New Marion County human trafficking ordinance targets adult-themed businesses

Marion County commissioners have approved an ordinance designed to put a dent in human trafficking.

The measure, approved this past Tuesday, is similar to others passed across Florida and will require businesses where there’s human contact, such as massage parlors and adult entertainment clubs, to post notices warning of the dangers of human trafficking. The idea is to get help to those who may feel they are victims of human trafficking and are being coerced to work in certain positions, or to those who feel they need help getting out of a situation, said Marion County Attorney Matthew “Guy” Minter.

A new Marion County ordinance targeting human trafficking requires the notice above to be displayed in non-licensed healthcare businesses where human contact takes place, such as massage parlors and adult-themed establishments.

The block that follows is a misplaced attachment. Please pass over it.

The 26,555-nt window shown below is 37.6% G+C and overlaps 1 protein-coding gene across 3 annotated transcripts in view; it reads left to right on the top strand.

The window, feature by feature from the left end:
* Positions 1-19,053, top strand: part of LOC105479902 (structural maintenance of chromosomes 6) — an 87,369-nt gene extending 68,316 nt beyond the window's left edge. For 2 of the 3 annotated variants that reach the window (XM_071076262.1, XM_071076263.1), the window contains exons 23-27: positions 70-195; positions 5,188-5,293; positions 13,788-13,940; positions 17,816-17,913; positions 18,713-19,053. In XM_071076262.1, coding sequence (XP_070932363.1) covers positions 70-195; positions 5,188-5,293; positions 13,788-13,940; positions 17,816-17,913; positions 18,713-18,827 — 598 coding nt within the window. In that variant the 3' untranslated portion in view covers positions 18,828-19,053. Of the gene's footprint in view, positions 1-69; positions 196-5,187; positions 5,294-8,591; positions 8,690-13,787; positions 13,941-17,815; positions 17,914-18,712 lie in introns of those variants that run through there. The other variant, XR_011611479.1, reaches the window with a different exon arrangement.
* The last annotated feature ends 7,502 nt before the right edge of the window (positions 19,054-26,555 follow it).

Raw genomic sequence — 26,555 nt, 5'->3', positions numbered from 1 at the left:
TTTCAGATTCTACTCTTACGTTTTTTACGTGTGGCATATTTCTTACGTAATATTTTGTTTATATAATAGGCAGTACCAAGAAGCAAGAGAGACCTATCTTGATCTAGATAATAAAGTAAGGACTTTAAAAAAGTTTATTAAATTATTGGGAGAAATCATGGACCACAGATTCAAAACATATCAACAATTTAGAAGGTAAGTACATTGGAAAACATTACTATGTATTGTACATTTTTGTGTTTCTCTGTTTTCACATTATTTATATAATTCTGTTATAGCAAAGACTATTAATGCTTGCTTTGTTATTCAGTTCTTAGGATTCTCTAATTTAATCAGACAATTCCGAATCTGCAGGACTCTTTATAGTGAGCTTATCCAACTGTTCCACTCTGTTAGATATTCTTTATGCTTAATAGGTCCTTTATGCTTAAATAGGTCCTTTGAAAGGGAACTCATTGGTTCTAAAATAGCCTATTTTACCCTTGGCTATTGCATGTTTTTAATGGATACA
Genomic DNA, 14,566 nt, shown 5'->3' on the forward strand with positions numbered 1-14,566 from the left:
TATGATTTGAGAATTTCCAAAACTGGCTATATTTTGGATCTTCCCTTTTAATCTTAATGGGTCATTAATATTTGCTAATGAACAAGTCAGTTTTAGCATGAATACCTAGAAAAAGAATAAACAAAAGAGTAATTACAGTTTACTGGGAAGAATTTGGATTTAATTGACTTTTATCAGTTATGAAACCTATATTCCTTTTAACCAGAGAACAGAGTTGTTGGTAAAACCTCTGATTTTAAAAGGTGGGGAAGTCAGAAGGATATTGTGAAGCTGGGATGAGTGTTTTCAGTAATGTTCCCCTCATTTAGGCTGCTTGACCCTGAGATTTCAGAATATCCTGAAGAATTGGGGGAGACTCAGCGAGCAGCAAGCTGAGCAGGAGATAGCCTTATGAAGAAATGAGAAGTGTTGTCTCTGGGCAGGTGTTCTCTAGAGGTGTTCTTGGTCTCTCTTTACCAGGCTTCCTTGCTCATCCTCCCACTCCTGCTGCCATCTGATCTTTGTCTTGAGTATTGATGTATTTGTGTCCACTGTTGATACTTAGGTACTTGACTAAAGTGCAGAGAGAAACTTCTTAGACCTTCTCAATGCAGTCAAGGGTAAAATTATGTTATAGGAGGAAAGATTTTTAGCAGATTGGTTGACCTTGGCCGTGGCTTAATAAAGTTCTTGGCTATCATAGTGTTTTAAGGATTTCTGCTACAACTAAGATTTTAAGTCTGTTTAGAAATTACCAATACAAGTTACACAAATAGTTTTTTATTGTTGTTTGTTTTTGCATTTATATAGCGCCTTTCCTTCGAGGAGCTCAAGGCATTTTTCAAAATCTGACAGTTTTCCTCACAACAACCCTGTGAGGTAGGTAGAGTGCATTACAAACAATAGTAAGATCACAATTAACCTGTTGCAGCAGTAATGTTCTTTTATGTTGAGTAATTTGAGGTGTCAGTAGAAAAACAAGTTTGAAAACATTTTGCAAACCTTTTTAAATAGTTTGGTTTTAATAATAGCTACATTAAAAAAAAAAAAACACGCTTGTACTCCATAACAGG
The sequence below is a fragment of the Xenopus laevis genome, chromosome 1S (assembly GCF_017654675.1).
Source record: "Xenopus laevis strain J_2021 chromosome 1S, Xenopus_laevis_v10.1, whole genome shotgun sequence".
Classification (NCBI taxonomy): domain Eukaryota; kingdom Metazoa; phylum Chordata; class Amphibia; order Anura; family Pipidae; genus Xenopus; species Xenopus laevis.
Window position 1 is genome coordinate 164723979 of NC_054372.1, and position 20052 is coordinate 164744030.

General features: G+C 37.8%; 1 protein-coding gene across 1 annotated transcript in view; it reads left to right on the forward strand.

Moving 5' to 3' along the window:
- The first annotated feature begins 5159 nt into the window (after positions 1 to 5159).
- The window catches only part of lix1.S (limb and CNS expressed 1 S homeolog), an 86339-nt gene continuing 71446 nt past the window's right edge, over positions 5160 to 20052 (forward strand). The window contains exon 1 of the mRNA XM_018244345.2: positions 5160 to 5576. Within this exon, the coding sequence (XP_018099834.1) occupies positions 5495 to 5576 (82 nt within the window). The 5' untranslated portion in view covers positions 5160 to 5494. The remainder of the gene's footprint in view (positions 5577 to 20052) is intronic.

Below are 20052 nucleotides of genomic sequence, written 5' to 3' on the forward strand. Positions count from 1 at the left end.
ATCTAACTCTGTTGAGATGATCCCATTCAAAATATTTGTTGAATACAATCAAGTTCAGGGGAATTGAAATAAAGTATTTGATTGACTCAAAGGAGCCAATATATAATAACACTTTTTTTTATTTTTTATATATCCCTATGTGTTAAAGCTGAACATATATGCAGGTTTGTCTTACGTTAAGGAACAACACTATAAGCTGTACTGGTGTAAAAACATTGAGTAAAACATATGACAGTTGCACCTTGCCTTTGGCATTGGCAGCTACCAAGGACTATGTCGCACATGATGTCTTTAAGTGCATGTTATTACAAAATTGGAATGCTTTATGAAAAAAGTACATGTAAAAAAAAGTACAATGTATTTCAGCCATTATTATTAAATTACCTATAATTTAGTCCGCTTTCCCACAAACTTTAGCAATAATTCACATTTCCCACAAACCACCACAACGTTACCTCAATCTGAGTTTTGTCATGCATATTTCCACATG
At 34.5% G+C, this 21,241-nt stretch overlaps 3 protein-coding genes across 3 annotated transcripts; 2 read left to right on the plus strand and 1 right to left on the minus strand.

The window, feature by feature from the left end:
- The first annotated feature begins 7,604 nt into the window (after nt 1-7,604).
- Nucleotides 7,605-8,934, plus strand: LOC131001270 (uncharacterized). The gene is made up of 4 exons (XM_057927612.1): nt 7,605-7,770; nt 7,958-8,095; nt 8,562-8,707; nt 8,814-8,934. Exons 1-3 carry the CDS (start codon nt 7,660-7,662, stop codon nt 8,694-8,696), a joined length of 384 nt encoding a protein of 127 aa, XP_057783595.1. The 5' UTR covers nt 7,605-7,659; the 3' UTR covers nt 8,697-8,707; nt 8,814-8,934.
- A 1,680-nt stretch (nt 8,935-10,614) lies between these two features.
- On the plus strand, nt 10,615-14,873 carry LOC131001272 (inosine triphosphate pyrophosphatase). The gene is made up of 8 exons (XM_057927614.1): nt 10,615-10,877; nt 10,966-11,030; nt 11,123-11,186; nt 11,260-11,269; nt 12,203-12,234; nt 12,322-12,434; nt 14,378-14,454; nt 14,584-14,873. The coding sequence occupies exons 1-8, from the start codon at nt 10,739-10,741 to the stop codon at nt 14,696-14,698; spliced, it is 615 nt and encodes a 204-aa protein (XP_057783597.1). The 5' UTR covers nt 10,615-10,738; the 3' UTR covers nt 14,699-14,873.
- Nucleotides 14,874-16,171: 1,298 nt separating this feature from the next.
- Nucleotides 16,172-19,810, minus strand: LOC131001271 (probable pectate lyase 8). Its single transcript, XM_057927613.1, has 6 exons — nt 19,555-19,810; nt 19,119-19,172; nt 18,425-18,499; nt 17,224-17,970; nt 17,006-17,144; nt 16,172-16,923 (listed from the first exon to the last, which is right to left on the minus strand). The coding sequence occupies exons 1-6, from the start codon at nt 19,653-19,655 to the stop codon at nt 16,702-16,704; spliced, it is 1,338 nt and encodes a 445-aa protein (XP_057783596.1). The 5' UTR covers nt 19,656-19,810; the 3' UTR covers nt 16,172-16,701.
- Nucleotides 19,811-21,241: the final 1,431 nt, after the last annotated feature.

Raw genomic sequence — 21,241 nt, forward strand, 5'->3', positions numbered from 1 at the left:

“This would provide those people with notifications of who to contact,” Minter said, adding that the ordinance includes a provision for enforcement that could be called into play if businesses refused to post the notices that contain the number for the National Human Trafficking Hotline (1-888-373-7888). “Then, we could have the sheriff’s office assisting us in enforcing these requirements.”

Commissioner Kathy Bryant made the motion to approve the ordinance after citing several 2018 statistics about human trafficking that she’d found through Business Insider’s website.

“In the United States, there is no official number of human trafficking victims, but estimates place it in hundreds of thousands,” she said. “I think one of the most staggering things about the whole issue, as horrible as it is, is that our children are the most vulnerable, with approximately 300,000 at risk of sexual exploitation.”

Bryant said the National Human Trafficking Hotline receives an average of 150 calls per day, and there is an estimate that between 18,000 to 20,000 victims are trafficked in the United States every year. She added that Florida, Texas and California have more cases than any other states.

“Right here in our own backyard,” she said. “So, anything that we can do to bring awareness to this issue, I think is very, very important.”